Rotterdam has joined to list of municipalities with water main breaks. Former Mayor Tutunjian hurried to the sinkhole, tweeted  "no Rotterdam sinkhole when I was Mayor", and waited for the press to arrive. He is currently still at the site.


    Troy is 200 years old and the Rensselaer County Historical Society is celebrating with their Bicentennial Exhibit! What does one get the city that has everything?

    Unfortunately, the exhibit opening was interrupted when an older gentleman attempted to destroy a mini-statute of Troy's first Mayor, Colonel Pawling (yes, before you ask, Colonel Pawling was named after Pawling Avenue).

    After the attack, the man threw down the hammer and the slowest foot chase in history commenced. Once apprehended, the suspect stated that Colonel Pawling was attempting to enter the exhibit through the Ladies Entrance.

    Friday, February 26, 2016


    Troy's illusion that it was somehow unique was shattered yesterday when numerous municipalities decided they wanted their own sinkholes. In addition to the now-famous Campbell Avenue sinkhole, Krumkill Road needed repairs and Old Niskayuna Road in Colonie got its very own sinkhole. Troy will seek royalties from the two competitors.

    On the Campbell Avenue sinkhole, it was tired by Monday afternoon. The coverage this has received in the media is ridiculous. One would think that every bridge leading to and from Troy collapsed, leaving the city isolated and forlorn.

    The bigger issue is that it seems very likely that the entire stretch of Campbell Road, say between Franklin Terrace and the old Barna's, is compromised and could be lost. This probably started after we were hit with the tail end of Irene. Ever since that event, that stretch of road, adjacent to that drop-off, has had issues. Our prediction is that the saturation that occurred with Irene will ultimately cause a major collapse along a significant stretch of Campbell Avenue. We'd suggest that the road be studied now, before it's too late. But, no one listens to us.

     In fairness, the Colonie sinkhole is better than our sinkhole. It is bigger, muddier and a vehicle actually fell into that hole. So they got that going for them.

    In other news, District 2 Councilman Mark McGrath proudly flies his  ignorance flag.

    From: Mark.McGrath
    > Sent: Tuesday, February 23, 2016 11:14 AM
    > To: Patti.O'Brien
    > Cc: Monica.Kurzejeski; Carmella.Mantello; citycouncil.; Patrick.Madden
    > Subject: LDC
    > Patti, as acting auditor I would request if you would obtain a copy of
    > the 2012 LDC loan and grant given to the Bombers Burrito project and all
    > receipts that have been paid back or are outstanding from that
    > transaction. I believe the city's comptrollers office would have that
    > information. Thank you

    Not for the first or second time, McGrath needs to be reminded by the Deputy Mayor:

    -----Original Message-----
    > From: Monica.Kurzejeski
    > Sent: Tuesday, February 23, 2016 11:32 AM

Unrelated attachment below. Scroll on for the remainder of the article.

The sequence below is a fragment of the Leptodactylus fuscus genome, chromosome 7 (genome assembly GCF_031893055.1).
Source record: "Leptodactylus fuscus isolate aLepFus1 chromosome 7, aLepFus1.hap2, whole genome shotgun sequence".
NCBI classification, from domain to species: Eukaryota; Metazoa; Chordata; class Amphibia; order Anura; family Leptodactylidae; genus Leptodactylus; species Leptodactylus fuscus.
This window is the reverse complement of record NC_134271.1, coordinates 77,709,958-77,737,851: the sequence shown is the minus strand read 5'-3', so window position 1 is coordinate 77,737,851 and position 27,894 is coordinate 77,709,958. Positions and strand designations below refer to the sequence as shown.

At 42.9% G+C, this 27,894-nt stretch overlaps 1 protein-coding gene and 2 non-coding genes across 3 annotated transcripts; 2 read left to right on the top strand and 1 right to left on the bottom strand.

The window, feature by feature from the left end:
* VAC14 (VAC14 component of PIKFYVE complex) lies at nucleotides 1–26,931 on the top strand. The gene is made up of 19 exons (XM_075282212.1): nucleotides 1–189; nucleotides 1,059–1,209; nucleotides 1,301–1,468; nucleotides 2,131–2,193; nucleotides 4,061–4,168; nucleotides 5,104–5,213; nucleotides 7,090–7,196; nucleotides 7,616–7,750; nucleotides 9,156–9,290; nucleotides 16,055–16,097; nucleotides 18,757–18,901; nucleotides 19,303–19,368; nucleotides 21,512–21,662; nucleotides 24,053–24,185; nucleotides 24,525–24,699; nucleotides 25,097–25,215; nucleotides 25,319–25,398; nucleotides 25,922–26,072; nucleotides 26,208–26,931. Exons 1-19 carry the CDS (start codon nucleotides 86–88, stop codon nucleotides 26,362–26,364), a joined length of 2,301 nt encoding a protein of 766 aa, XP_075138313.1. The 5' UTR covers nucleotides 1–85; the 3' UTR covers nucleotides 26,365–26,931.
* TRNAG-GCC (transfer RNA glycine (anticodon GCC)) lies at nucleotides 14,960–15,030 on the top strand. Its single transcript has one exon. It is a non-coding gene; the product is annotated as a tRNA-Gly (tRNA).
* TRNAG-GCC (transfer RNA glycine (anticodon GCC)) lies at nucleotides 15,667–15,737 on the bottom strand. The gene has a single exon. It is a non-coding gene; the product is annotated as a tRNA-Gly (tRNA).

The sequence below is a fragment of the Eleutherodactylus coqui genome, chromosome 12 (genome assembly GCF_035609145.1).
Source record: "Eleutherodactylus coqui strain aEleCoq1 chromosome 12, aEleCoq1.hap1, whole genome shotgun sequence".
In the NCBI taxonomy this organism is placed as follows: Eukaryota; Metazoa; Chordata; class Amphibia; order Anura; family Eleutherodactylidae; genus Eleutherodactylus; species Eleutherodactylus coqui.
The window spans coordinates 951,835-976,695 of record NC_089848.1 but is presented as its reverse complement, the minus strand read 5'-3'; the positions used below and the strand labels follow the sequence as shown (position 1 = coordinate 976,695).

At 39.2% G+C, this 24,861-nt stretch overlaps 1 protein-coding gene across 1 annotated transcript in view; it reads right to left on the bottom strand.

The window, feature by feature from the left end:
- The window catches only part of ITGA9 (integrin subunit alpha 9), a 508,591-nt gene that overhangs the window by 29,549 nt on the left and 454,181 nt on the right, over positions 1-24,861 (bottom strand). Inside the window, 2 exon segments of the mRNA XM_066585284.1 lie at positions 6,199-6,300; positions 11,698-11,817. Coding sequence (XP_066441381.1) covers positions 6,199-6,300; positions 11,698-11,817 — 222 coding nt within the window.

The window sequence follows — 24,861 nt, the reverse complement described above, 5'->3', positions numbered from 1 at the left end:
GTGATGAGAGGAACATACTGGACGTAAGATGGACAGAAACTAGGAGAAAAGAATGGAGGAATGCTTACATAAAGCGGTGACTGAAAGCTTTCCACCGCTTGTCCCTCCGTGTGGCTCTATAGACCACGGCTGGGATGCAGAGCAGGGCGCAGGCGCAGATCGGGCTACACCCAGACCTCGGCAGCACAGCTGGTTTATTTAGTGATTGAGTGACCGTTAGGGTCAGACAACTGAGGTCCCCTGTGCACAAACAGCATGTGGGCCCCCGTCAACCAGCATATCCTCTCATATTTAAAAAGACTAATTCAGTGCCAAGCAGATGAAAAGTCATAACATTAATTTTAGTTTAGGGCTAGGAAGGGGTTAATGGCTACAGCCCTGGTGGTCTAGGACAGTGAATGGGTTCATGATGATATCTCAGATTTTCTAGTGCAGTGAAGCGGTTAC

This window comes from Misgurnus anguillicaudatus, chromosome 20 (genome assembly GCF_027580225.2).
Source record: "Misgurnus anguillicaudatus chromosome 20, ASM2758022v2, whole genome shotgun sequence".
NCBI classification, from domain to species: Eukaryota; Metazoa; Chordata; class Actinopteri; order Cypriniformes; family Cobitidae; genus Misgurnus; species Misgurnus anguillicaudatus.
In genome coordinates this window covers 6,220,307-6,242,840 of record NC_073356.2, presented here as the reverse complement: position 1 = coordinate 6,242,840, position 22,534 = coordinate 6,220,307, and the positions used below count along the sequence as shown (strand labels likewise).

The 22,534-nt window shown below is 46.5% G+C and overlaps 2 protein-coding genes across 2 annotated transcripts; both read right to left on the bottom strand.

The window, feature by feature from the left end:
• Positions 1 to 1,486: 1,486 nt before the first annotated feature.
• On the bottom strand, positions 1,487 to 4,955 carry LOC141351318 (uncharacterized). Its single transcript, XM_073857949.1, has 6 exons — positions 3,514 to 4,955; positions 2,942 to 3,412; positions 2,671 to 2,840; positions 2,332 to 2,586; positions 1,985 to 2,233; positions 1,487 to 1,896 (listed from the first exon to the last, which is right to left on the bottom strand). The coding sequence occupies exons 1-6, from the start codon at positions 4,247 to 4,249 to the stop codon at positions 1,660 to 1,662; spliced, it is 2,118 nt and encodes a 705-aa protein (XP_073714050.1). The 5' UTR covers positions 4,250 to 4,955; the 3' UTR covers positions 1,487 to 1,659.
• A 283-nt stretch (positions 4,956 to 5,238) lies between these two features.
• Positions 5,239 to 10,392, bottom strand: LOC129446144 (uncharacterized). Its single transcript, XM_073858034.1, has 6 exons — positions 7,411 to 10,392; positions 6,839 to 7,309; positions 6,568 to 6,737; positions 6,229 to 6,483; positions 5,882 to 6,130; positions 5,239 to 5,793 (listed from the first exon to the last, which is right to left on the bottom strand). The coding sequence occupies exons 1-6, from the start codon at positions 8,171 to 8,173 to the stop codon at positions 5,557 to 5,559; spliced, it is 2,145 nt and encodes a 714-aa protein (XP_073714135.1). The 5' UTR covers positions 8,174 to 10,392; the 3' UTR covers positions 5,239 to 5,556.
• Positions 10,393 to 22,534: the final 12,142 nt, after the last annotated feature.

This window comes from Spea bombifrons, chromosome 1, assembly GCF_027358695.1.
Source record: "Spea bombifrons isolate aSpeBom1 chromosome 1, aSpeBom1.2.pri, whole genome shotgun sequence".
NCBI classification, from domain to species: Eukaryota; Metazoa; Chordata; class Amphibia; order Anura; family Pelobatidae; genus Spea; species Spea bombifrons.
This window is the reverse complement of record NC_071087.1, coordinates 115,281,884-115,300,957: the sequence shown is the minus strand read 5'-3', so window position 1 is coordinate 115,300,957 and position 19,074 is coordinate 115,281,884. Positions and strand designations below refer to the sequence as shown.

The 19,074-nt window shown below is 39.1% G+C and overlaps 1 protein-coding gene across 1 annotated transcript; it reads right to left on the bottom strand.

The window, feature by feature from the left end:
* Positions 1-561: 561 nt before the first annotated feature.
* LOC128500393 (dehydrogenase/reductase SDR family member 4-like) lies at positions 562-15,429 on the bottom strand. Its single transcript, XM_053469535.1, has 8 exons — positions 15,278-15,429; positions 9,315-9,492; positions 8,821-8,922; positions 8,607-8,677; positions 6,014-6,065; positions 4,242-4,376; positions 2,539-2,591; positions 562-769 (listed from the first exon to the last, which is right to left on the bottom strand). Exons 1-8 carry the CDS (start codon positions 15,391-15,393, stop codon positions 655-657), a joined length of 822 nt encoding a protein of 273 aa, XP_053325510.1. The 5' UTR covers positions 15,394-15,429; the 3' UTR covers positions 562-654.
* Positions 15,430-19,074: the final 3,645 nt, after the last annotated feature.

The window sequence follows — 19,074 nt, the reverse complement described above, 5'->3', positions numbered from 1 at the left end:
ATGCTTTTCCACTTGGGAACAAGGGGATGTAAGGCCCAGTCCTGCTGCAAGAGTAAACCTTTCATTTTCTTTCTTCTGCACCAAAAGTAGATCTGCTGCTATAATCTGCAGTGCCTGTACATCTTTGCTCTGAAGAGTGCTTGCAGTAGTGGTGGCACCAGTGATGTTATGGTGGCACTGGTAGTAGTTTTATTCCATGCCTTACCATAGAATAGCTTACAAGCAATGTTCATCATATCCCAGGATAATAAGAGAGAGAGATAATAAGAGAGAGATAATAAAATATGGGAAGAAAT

> To: Mark.McGrath; Patti.O'Brien
    > Cc: Carmella.Mantello; citycouncil.; Patrick.Madden;
    > Subject: RE: LDC
    > Hi Mark and Patti,
    > You can request the information from the Troy LDC directly - either
    > informally or through FOIL. They are a separate entity from the City and
    > aren't reviewed by the City Auditor - they have their own independent
    > audit and procurement policies. I've added Justin Miller, their legal
    > counsel, to this email if you would like to request the information on
    > the Bomber's transaction.
    > Thank you,
    > Monica K.

    Now Mark, you can't be a watchdog until you understand the relationship between various entities. It is common knowledge, however, that Bomber's has paid back both loans. You may want to investigate the IDA's decision to aid the two failed enterprises under Tutunjian's reign (the publishing company and the market). Those loans have not been paid back as of this date and nothing suggests that they will be paid back.

    Also, Councilman McGrath seems to be operating under the notion that the IDA is taxpayer funded. It is not taxpayer funded. The IDA is actually funded by fees from private entities. How did we get this insider information? It is in the Authorities Law and actually on the City's website.

    If you need anything else, Mark, ask Monica. She seems to know what she's doing.

    Thursday, February 25, 2016


    ...unless something comes up.

    Repairs to the now legendary Campbell Avenue sinkhole are anticipated to be completed by Friday evening. Earlier in the week workers performed a colonoscopy on the sinkhole. No polyps were found but more fiber was recommended. The sinkhole was ordered to relax and stay out of work for three days.

     Some have questioned the timetable, or lack thereof, for repairs. Various contractors have intimated that they could have performed the repairs within 48 hours. What they fail to account for is Mayor Madden's political strategy. Madden has intentionally delayed repairs on the sinkhole as part of his re-election bid in order to inconvenience voters.